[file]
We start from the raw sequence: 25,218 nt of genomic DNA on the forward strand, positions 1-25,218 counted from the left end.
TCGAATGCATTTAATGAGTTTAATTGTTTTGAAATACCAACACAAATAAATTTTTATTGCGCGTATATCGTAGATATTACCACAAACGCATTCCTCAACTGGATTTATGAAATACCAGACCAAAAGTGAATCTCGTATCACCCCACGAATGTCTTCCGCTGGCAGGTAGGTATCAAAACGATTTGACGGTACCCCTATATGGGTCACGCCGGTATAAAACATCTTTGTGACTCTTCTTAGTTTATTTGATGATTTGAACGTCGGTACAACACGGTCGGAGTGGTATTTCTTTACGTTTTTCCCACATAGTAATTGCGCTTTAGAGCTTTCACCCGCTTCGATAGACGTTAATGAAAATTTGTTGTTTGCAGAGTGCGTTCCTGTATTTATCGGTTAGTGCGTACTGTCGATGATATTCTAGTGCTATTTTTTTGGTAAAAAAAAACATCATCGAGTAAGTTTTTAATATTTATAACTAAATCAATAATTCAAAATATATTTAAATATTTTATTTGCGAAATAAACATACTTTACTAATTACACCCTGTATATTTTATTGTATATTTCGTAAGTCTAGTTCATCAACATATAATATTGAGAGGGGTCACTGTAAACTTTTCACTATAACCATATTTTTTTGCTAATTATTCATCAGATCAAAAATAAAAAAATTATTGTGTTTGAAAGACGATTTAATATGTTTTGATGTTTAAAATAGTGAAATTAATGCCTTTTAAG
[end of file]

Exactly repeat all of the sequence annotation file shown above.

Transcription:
We start from the raw sequence: 25,218 nt of genomic DNA on the forward strand, positions 1-25,218 counted from the left end.
TCGAATGCATTTAATGAGTTTAATTGTTTTGAAATACCAACACAAATAAATTTTTATTGCGCGTATATCGTAGATATTACCACAAACGCATTCCTCAACTGGATTTATGAAATACCAGACCAAAAGTGAATCTCGTATCACCCCACGAATGTCTTCCGCTGGCAGGTAGGTATCAAAACGATTTGACGGTACCCCTATATGGGTCACGCCGGTATAAAACATCTTTGTGACTCTTCTTAGTTTATTTGATGATTTGAACGTCGGTACAACACGGTCGGAGTGGTATTTCTTTACGTTTTTCCCACATAGTAATTGCGCTTTAGAGCTTTCACCCGCTTCGATAGACGTTAATGAAAATTTGTTGTTTGCAGAGTGCGTTCCTGTATTTATCGGTTAGTGCGTACTGTCGATGATATTCTAGTGCTATTTTTTTGGTAAAAAAAAACATCATCGAGTAAGTTTTTAATATTTATAACTAAATCAATAATTCAAAATATATTTAAATATTTTATTTGCGAAATAAACATACTTTACTAATTACACCCTGTATATTTTATTGTATATTTCGTAAGTCTAGTTCATCAACATATAATATTGAGAGGGGTCACTGTAAACTTTTCACTATAACCATATTTTTTTGCTAATTATTCATCAGATCAAAAATAAAAAAATTATTGTGTTTGAAAGACGATTTAATATGTTTTGATGTTTAAAATAGTGAAATTAATGCCTTTTAAG